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Photo by Colt Fetters
I've been chased by every breed of dog on the planet, from Chihuahuas to Kangal Dogs. Every traveling cyclist has their own method for dealing with canines.
It was now my turn to be entranced. I was experiencing this music through the mirror of this child's eyes. It was moving, unsettling, and wonderful all at the same time.
It is ironic that the U.S. is seeing a resurgence in the bicycle as a transportation vehicle, while in China, India, Thailand, and many other countries the bicycle is being increasingly abandoned for the ever more popular scooter.
Thirty seconds max. That's all it took from the time we saw the peloton approaching till the time it had whizzed by.
You might have gathered from my previous nine posts on bicycle camping that a tent is at the top of my "essentials list" for bicycle travel. I know that I am far from alone in this thought. But I bet there are few bicycle travelers out there who have had a song about a tent sung at their wedding.
For most touring cyclists, camping is a rural experience. A tent comes in handy out in the country. You set it up in a designated county, state or federal campground ... or on farmland, forest or fairgrounds.
Our tent had always remained stuffed in our panniers while we were in the city.
We explained our plight. There was a campground several miles down the road, but we didn't feel safe on the road. We asked if we could pitch our tent on her land.
She pondered a bit and then nodded "yes". She pointed out back.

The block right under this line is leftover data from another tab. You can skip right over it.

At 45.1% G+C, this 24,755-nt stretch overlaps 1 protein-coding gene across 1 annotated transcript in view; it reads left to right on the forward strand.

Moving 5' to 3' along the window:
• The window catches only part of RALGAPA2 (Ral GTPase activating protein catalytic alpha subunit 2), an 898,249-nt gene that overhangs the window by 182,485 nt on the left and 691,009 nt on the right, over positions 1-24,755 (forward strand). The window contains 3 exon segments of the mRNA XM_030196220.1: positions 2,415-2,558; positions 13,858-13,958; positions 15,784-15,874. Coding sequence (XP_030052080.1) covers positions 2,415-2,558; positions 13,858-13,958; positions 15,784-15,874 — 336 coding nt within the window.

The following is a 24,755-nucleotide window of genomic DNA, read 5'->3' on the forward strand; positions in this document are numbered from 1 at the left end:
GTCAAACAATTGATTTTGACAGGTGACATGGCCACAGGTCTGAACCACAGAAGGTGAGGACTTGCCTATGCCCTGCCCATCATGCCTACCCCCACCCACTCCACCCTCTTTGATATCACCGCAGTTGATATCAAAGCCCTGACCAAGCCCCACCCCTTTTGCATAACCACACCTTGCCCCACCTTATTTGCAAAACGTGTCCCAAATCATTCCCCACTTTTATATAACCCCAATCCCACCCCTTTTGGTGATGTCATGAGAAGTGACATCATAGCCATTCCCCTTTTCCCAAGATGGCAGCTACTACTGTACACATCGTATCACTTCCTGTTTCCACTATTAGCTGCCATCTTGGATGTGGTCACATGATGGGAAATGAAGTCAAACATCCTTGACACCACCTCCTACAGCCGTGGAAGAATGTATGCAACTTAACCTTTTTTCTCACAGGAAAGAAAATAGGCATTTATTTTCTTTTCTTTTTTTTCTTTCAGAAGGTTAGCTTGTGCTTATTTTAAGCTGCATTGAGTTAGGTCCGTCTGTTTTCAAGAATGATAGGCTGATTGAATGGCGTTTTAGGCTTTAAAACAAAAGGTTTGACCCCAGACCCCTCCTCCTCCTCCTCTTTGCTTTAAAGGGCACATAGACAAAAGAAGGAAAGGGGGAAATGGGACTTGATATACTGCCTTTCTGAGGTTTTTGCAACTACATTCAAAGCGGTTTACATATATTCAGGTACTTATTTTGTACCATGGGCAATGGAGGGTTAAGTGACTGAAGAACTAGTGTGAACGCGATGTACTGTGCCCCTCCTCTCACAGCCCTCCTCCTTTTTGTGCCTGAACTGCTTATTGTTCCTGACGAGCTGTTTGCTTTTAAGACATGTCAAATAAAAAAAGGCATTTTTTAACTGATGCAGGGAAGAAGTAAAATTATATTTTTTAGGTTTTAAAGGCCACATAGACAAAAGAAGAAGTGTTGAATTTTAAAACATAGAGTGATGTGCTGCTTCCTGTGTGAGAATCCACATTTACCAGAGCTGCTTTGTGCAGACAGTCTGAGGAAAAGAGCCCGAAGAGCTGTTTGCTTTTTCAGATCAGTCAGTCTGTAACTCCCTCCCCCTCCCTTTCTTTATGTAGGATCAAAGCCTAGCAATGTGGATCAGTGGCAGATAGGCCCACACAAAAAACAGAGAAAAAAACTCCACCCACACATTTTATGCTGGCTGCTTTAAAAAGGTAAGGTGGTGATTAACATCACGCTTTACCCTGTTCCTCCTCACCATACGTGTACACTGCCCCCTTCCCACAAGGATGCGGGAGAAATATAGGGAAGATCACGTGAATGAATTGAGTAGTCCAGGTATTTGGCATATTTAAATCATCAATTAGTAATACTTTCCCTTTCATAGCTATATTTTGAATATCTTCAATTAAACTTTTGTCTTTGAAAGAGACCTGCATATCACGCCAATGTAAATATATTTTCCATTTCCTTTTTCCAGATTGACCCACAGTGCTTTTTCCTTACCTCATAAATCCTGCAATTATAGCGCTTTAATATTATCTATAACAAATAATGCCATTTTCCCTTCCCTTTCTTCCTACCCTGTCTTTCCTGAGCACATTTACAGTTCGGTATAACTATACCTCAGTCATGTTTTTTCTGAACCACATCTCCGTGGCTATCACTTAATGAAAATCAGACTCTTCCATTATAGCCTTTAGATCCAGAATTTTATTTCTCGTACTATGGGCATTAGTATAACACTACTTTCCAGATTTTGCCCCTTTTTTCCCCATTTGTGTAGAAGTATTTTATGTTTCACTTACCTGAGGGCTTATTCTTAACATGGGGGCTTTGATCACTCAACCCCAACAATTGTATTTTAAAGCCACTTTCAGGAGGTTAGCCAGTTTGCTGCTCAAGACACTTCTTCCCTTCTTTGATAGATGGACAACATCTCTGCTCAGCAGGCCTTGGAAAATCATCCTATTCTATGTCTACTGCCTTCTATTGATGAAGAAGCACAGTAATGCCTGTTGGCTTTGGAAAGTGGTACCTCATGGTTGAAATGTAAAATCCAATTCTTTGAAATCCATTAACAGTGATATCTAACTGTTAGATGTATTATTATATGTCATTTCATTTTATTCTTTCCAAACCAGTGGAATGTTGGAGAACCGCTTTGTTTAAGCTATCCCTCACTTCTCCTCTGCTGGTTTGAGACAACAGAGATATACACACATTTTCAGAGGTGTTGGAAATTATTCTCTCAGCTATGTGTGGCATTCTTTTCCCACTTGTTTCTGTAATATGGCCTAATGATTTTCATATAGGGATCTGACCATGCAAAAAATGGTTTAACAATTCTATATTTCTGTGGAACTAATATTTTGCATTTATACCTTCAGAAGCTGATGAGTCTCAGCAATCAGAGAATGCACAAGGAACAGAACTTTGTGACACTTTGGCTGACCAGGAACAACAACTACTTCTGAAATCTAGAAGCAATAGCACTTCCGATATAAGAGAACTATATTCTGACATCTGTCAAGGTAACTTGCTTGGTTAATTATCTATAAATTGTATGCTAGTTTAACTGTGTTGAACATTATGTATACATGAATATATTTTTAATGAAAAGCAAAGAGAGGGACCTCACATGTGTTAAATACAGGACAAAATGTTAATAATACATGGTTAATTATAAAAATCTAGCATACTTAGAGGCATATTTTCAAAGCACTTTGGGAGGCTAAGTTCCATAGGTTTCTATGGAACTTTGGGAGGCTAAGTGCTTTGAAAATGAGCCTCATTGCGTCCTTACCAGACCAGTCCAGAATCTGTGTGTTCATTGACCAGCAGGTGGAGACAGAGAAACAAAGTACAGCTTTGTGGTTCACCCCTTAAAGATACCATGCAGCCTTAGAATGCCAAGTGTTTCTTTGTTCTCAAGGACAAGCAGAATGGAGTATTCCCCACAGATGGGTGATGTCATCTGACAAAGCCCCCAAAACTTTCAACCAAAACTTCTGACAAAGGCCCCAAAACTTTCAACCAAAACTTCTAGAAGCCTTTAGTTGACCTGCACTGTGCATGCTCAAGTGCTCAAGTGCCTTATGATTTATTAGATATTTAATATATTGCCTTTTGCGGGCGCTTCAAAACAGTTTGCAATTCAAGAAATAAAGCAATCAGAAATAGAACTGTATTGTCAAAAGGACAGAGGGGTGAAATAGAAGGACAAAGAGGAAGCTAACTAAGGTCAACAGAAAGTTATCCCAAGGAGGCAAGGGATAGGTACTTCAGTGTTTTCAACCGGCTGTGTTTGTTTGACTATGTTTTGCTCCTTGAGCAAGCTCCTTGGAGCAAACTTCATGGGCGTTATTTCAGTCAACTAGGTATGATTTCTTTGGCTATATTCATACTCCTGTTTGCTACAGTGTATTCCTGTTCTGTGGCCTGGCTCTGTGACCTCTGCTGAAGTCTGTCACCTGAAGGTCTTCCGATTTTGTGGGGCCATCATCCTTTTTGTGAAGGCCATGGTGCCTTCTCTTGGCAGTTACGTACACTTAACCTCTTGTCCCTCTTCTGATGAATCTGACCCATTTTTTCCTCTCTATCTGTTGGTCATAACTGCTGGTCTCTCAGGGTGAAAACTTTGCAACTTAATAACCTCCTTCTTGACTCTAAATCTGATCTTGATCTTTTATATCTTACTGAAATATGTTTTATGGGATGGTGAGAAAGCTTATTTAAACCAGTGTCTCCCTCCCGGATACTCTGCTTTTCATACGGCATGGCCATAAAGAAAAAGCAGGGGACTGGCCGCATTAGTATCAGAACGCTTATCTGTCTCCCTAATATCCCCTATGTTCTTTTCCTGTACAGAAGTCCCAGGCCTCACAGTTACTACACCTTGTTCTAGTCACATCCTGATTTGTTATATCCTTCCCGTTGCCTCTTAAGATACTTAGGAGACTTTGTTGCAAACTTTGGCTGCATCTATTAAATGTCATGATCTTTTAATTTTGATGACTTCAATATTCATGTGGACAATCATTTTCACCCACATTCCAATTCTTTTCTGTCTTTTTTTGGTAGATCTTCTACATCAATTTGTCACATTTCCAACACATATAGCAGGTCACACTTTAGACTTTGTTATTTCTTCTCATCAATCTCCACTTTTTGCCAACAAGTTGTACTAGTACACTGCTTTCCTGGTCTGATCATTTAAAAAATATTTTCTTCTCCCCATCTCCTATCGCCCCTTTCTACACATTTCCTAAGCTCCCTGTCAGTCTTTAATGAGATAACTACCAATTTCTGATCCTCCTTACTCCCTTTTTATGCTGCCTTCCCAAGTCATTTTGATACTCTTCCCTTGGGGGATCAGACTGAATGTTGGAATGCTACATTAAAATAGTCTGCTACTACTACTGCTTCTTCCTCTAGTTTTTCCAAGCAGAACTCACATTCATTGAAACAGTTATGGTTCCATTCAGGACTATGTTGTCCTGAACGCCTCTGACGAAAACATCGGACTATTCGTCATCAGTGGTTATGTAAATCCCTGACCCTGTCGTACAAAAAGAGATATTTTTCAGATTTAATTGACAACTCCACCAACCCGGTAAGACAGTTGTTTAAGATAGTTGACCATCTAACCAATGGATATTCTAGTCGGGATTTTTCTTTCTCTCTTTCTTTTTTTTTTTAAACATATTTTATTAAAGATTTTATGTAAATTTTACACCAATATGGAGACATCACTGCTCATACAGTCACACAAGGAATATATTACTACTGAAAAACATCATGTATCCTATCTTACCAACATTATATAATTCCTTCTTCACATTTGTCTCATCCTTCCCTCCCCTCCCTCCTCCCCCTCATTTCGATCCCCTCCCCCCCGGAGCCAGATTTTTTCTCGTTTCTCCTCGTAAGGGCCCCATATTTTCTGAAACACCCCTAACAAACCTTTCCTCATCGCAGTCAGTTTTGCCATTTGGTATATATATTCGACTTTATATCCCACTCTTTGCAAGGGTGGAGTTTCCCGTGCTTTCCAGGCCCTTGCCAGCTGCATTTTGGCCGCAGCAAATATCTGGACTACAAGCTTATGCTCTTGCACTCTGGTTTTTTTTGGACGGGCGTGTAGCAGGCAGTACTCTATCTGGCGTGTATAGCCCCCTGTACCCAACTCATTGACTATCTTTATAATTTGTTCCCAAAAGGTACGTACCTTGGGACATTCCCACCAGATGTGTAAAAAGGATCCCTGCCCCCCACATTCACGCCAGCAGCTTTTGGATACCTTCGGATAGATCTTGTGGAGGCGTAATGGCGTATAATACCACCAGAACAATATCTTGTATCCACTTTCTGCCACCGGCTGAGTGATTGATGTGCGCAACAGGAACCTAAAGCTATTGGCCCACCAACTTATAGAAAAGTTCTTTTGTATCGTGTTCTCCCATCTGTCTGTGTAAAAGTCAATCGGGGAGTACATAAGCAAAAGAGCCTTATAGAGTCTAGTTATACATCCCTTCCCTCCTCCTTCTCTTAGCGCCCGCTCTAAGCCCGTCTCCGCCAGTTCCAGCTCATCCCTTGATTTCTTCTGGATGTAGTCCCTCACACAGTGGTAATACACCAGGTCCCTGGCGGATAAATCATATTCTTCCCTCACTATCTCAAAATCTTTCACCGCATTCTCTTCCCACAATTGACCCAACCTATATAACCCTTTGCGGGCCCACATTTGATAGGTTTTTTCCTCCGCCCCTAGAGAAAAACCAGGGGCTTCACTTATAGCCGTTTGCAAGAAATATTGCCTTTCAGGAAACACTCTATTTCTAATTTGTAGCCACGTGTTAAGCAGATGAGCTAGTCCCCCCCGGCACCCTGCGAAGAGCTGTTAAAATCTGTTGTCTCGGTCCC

New Zealand is an outdoor person's dream come true. I spent the first three weeks traveling with a childhood buddy and the remaining four months pedaling solo.
My bike and my gear had never been heavier. But I didn't mind. Inside of my rear panniers were hiking boots and a full-sized backpack in a compression sack.
Cuba. The beach. A resort hotel. At $75 a night, not a bad choice, especially when the package deal includes meals and drinks.
Then there is the frugal cyclist's alternative. A tent. Pitched not far from the resort hotel. Cost? Free.
The humble tent. A budget extender if there ever was one. If I had stayed in hotels throughout my bike trip in South Africa, my journey would have lasted three weeks ... tops. But through the magic of poles and fabric, my journey lasted five months.
Wild camping is usually as easy as pulling off the road and finding a flat, secluded spot.
Not so in Laos. In a country with the distinction of having the worst unexploded ordinance problem in the world, you don't casually wander off the road and pitch a tent.
I spotted a beautiful tree and what looked to be a flat patch of earth surrounding it. I hiked up the steep grade, and discovered that the view was stunning. I hiked back down and announced to Kat that the site was indeed camp worthy.
Now we just had to get our bikes and gear up there. It took six trips and almost an hour to haul our bikes and panniers up to our Andes perch.
I didn't realize until later that I had roommates — hundreds of mosquitoes, lurking behind tattered curtains and dusty bed covers. Normally, I'd shut the doors and windows and then go on a mosquito killing spree. But the room was insanely hot and there was no glass in the window openings ... only bars.